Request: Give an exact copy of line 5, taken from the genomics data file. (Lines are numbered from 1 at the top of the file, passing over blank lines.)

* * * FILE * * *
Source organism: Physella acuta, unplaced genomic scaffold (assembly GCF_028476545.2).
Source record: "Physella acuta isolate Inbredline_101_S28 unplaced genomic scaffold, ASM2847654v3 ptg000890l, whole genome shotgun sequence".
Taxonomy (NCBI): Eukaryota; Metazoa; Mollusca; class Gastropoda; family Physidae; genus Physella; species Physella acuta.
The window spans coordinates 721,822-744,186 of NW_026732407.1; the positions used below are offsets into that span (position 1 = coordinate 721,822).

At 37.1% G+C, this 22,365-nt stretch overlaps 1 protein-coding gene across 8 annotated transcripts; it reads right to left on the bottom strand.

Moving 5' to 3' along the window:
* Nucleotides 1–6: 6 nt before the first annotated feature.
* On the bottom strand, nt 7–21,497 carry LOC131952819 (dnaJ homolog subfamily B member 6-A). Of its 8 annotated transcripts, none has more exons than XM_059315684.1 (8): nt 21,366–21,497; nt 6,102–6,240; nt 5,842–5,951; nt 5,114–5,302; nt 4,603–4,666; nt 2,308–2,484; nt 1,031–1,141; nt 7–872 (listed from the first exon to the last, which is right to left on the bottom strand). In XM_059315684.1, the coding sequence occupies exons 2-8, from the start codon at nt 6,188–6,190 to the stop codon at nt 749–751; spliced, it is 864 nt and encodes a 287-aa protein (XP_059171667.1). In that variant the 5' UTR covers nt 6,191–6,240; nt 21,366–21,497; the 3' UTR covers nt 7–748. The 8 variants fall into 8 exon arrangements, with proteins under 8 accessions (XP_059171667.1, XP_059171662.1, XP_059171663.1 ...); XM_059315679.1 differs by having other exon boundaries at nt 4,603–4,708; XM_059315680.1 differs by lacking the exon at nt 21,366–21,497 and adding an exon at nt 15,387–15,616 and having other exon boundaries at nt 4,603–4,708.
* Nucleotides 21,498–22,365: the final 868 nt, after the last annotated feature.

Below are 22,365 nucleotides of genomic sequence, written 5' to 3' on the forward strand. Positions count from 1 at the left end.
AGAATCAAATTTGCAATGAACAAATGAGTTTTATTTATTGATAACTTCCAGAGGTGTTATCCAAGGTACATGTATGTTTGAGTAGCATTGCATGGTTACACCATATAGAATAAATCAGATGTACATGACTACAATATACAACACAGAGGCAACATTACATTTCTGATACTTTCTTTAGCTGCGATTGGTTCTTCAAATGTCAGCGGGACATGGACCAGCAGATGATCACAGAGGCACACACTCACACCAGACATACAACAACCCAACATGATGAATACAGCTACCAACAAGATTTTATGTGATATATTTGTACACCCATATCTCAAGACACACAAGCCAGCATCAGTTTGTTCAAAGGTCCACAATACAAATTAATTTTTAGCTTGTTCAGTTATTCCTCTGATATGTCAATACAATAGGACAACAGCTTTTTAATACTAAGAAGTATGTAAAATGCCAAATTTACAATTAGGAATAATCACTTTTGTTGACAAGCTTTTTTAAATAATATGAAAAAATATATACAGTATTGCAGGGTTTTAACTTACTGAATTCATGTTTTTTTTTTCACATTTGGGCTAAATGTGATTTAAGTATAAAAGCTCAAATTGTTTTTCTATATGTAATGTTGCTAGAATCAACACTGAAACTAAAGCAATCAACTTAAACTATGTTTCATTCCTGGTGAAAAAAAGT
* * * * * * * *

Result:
At 37.1% G+C, this 22,365-nt stretch overlaps 1 protein-coding gene across 8 annotated transcripts; it reads right to left on the bottom strand.